Scientists from Sandia National Labs have successfully field-tested a machine that uses solar energy to convert CO2 waste from power plants into fuels such as gasoline, diesel, and jet fuel.
Cylindrical in shape, the device has both a hot and cold chamber with 14 Frisbee-like rings in the middle. The rings’ outer edges–made of iron oxide–are solar heated to 2,700 degrees which forces the composite to lose oxygen atoms.
As the rings rotate (one revolution a minute), they move in towards the cool chamber. There, carbon dioxide is added and the iron oxide composite takes back its missing oxygen atoms. The resulting carbon monoxide would be used in creating a synthesized liquid combustible fuel.
Invented by Rich Diver, we first discussed the device in January of last year. Until recently, it had only been tested in a laboratory. But a fully hand-built, and much larger, version was just successfully tested. “This is a first-of-its-kind prototype we’re evaluating,” Diver explains.
The device is called the Counter-Rotating-Ring Receiver Reactor Recuperator or the CR5 for short. I think we’ll stick to that shorter title for now. This method of forced-photosynthesis was initially designed for creating cheap abundant hydrogen fuel.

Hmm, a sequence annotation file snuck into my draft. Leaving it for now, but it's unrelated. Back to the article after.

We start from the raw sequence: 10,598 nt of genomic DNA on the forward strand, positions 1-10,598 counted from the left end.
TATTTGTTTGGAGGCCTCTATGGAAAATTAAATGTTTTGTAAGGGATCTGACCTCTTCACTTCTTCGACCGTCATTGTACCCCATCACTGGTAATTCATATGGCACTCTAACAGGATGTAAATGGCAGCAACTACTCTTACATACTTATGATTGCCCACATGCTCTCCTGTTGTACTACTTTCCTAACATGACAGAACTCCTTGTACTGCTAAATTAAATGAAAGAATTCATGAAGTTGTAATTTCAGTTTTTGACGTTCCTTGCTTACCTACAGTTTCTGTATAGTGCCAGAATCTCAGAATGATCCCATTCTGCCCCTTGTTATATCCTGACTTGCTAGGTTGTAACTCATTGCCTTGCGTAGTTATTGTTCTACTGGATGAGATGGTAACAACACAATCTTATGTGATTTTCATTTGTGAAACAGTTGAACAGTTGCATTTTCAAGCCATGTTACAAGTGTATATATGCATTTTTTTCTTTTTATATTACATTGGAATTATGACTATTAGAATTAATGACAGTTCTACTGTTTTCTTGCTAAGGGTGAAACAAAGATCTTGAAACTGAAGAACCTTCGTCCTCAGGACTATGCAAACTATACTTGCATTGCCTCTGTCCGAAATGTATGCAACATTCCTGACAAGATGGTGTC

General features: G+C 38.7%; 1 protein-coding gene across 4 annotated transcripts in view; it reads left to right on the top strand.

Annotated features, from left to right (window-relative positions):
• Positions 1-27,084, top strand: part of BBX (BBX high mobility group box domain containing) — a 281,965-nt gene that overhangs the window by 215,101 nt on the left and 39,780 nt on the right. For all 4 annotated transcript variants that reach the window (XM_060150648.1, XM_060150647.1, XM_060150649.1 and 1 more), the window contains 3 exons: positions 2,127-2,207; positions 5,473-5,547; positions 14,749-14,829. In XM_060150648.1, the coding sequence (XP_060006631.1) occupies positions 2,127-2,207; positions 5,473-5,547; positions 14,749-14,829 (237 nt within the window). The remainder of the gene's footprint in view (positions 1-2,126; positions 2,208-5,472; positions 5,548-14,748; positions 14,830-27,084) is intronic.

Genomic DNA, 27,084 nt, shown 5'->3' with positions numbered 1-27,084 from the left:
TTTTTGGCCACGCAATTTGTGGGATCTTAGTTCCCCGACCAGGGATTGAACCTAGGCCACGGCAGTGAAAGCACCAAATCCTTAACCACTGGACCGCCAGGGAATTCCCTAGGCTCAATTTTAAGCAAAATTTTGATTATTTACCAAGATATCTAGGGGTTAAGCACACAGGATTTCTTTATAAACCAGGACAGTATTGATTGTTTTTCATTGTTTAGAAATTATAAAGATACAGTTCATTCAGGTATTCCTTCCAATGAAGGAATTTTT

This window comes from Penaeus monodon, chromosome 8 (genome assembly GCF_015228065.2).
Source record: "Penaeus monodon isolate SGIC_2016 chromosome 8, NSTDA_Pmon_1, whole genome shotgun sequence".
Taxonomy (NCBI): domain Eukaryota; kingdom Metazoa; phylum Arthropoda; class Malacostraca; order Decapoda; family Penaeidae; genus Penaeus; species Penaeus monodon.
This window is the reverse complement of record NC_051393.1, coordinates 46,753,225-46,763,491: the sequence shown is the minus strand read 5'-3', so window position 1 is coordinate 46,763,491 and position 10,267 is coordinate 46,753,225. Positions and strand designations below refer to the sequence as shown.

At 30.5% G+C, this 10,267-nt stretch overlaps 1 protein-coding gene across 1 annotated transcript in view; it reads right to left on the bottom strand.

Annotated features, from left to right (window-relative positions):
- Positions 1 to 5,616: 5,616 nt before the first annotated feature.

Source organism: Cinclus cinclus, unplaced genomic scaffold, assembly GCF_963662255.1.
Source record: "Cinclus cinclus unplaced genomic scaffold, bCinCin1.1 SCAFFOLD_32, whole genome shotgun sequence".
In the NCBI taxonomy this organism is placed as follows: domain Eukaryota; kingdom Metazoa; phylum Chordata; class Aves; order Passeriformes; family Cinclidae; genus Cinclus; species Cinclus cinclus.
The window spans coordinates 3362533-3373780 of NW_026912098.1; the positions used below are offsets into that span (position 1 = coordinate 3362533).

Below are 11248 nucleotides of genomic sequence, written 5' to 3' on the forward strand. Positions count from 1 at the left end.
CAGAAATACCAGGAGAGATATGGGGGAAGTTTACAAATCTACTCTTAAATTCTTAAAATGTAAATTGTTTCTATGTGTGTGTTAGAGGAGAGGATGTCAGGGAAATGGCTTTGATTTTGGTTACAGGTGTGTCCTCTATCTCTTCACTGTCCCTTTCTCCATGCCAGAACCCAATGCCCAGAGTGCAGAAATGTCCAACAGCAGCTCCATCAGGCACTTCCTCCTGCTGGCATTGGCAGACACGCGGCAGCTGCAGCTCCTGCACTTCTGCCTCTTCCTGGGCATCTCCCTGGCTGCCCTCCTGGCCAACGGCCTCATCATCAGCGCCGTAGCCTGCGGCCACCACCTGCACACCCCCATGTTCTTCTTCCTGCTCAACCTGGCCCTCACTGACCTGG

“In the short term we see this as an alternative to sequestration,” SNL Advanced Materials Laboratory chemical engineer James Miller, who has also been part of the research, adds.
This type of CO2 recycling could take trapped carbon waste from power plants and then returned for production, instead of releasing it to the air. Though, the resulting syngas does just burn right back into CO2–not exactly ideal.
Regardless, we’re looking at 15-20 years before the tech is market ready. Researcher’s hope to achieve an efficiency of a few percent which is about double that of real-world photosynthesis.
“Ultimately, we believe we have to get in the range of 10% sunlight-to-fuels, and we’re a long way from doing that,” said Miller.
A few places we could use this tech now, the biggest CO2 polluting power plants in the U.S. (annually):
- The Scherer plant in Juliet, GA — 25.3 million tons
- The Miller plant in Quinton, AL — 20.6 million tons
- The Bowen plant in Cartersville, GA — 20.5 million tons
- The Gibson plant in Owensville, IN — 20.4 million tons
- The W.A. Parish plant in Thompsons, TX — 20 million tons
“People have known for a long time that theoretically it should be possible to recycle carbon dioxide, but most still think it cannot be made practical, either technically or economically,” says Ellen Stechel, the program manager for the Sandia team.
A liquid hydrocarbon fuel is significant as it fits our current gasoline and oil infrastructure. It can be easily transported via the pipeline or hauled to a gas station. And, it would work in ordinary petro-based engines.
Source: Popular Science